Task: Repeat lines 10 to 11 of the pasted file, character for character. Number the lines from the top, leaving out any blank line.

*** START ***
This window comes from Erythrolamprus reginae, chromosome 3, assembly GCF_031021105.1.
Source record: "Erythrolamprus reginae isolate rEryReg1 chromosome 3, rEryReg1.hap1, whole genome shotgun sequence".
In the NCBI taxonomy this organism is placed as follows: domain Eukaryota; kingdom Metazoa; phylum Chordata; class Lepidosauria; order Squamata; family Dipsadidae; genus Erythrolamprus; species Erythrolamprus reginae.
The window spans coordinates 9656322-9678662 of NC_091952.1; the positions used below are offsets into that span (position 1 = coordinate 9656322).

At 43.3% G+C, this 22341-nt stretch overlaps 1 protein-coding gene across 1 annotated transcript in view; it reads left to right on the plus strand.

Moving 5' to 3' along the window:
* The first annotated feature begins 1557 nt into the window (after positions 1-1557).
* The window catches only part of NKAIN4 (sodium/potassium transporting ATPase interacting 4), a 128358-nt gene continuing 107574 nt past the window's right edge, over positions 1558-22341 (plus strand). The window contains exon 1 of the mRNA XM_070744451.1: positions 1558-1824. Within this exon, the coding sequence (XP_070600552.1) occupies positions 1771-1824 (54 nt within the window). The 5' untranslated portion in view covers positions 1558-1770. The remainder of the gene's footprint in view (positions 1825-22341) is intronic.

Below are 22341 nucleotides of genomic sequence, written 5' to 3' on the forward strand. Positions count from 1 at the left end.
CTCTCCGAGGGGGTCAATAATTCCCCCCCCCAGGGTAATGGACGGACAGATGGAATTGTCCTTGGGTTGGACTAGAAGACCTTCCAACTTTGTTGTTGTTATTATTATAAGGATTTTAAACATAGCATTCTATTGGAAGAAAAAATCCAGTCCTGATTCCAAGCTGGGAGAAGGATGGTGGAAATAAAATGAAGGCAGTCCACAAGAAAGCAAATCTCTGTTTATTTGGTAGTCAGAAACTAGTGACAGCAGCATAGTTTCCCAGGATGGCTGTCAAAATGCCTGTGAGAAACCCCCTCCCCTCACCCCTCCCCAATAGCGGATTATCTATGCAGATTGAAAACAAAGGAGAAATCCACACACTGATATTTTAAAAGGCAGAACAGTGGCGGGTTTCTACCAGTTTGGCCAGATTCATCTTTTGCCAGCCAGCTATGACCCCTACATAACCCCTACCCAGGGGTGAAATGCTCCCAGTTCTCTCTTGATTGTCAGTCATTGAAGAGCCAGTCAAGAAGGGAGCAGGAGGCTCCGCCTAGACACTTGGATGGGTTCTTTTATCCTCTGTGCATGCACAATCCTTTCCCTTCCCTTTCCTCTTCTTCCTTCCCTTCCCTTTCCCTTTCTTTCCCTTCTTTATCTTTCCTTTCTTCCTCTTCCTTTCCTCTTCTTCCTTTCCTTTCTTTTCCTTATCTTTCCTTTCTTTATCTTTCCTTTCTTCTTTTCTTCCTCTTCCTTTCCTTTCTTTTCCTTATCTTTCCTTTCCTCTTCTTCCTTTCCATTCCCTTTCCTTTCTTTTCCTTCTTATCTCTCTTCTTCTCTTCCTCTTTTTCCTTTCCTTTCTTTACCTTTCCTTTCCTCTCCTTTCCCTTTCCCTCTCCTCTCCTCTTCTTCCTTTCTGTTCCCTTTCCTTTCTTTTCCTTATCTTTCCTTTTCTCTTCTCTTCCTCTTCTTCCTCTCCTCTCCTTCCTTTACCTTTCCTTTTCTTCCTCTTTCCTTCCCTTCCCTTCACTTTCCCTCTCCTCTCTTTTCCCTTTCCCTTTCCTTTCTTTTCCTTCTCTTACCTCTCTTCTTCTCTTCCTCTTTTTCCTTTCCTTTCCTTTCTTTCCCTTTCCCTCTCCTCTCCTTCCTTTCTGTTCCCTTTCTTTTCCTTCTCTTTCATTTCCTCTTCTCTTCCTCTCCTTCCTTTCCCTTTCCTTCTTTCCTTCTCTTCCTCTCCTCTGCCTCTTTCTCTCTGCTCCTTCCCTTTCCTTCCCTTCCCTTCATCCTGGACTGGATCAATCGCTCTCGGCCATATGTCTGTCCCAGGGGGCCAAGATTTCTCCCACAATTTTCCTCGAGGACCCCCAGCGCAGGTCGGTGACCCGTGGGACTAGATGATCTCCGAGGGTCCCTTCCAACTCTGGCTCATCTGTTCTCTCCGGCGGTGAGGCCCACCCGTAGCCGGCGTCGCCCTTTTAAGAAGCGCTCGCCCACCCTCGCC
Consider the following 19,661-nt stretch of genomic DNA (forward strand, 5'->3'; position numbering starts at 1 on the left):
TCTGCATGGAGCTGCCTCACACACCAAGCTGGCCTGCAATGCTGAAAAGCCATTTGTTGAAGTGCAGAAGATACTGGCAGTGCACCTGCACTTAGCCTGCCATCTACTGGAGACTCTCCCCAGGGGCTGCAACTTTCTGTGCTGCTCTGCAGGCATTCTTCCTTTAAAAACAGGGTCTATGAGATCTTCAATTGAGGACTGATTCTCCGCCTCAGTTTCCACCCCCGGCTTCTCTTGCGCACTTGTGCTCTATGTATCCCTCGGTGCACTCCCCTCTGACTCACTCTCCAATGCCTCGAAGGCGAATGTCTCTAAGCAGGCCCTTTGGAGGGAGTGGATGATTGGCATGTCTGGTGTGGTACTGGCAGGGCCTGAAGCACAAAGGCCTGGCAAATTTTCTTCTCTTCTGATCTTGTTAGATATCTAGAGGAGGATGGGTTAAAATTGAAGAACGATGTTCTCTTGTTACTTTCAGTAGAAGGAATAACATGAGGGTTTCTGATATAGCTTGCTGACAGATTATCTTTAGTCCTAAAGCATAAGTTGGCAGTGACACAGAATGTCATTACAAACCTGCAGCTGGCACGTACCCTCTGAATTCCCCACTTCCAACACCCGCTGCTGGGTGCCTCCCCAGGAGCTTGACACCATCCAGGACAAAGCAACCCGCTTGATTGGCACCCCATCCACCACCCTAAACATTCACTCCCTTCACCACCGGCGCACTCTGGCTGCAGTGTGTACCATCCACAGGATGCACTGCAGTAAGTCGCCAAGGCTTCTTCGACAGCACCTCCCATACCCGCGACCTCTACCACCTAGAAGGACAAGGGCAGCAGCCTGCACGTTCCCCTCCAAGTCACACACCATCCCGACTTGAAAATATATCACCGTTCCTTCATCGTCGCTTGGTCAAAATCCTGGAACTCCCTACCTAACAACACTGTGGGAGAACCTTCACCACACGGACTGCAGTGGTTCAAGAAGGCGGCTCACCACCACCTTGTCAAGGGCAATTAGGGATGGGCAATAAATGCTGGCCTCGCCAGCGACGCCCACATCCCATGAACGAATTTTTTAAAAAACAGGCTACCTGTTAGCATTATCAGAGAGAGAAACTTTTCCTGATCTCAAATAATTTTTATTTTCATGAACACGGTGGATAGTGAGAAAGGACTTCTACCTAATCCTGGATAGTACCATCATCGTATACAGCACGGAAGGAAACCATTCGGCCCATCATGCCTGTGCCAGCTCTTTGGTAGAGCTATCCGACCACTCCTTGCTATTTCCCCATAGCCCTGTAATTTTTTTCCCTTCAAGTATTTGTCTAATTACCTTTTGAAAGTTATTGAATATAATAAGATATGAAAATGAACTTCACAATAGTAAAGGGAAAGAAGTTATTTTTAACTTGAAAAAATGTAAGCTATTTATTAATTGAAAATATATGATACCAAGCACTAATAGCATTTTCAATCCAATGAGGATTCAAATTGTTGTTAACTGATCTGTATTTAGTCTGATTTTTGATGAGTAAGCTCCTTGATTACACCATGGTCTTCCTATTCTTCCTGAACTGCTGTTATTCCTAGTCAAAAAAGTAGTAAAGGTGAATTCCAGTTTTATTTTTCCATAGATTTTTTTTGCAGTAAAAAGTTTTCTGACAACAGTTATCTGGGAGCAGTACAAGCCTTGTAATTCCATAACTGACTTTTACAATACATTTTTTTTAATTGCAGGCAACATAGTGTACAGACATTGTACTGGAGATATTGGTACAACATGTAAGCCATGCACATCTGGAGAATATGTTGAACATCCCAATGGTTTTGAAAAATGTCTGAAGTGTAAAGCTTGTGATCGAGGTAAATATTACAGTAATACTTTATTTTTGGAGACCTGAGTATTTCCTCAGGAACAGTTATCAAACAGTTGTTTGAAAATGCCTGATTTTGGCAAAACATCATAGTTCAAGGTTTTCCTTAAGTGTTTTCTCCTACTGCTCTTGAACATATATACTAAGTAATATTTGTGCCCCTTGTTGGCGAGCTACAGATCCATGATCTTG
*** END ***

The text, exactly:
CTCTCCGAGGGGGTCAATAATTCCCCCCCCCAGGGTAATGGACGGACAGATGGAATTGTCCTTGGGTTGGACTAGAAGACCTTCCAACTTTGTTGTTGTTATTATTATAAGGATTTTAAACATAGCATTCTATTGGAAGAAAAAATCCAGTCCTGATTCCAAGCTGGGAGAAGGATGGTGGAAATAAAATGAAGGCAGTCCACAAGAAAGCAAATCTCTGTTTATTTGGTAGTCAGAAACTAGTGACAGCAGCATAGTTTCCCAGGATGGCTGTCAAAATGCCTGTGAGAAACCCCCTCCCCTCACCCCTCCCCAATAGCGGATTATCTATGCAGATTGAAAACAAAGGAGAAATCCACACACTGATATTTTAAAAGGCAGAACAGTGGCGGGTTTCTACCAGTTTGGCCAGATTCATCTTTTGCCAGCCAGCTATGACCCCTACATAACCCCTACCCAGGGGTGAAATGCTCCCAGTTCTCTCTTGATTGTCAGTCATTGAAGAGCCAGTCAAGAAGGGAGCAGGAGGCTCCGCCTAGACACTTGGATGGGTTCTTTTATCCTCTGTGCATGCACAATCCTTTCCCTTCCCTTTCCTCTTCTTCCTTCCCTTCCCTTTCCCTTTCTTTCCCTTCTTTATCTTTCCTTTCTTCCTCTTCCTTTCCTCTTCTTCCTTTCCTTTCTTTTCCTTATCTTTCCTTTCTTTATCTTTCCTTTCTTCTTTTCTTCCTCTTCCTTTCCTTTCTTTTCCTTATCTTTCCTTTCCTCTTCTTCCTTTCCATTCCCTTTCCTTTCTTTTCCTTCTTATCTCTCTTCTTCTCTTCCTCTTTTTCCTTTCCTTTCTTTACCTTTCCTTTCCTCTCCTTTCCCTTTCCCTCTCCTCTCCTCTTCTTCCTTTCTGTTCCCTTTCCTTTCTTTTCCTTATCTTTCCTTTTCTCTTCTCTTCCTCTTCTTCCTCTCCTCTCCTTCCTTTACCTTTCCTTTTCTTCCTCTTTCCTTCCCTTCCCTTCACTTTCCCTCTCCTCTCTTTTCCCTTTCCCTTTCCTTTCTTTTCCTTCTCTTACCTCTCTTCTTCTCTTCCTCTTTTTCCTTTCCTTTCCTTTCTTTCCCTTTCCCTCTCCTCTCCTTCCTTTCTGTTCCCTTTCTTTTCCTTCTCTTTCATTTCCTCTTCTCTTCCTCTCCTTCCTTTCCCTTTCCTTCTTTCCTTCTCTTCCTCTCCTCTGCCTCTTTCTCTCTGCTCCTTCCCTTTCCTTCCCTTCCCTTCATCCTGGACTGGATCAATCGCTCTCGGCCATATGTCTGTCCCAGGGGGCCAAGATTTCTCCCACAATTTTCCTCGAGGACCCCCAGCGCAGGTCGGTGACCCGTGGGACTAGATGATCTCCGAGGGTCCCTTCCAACTCTGGCTCATCTGTTCTCTCCGGCGGTGAGGCCCACCCGTAGCCGGCGTCGCCCTTTTAAGAAGCGCTCGCCCACCCTCGCC
Consider the following 19,661-nt stretch of genomic DNA (forward strand, 5'->3'; position numbering starts at 1 on the left):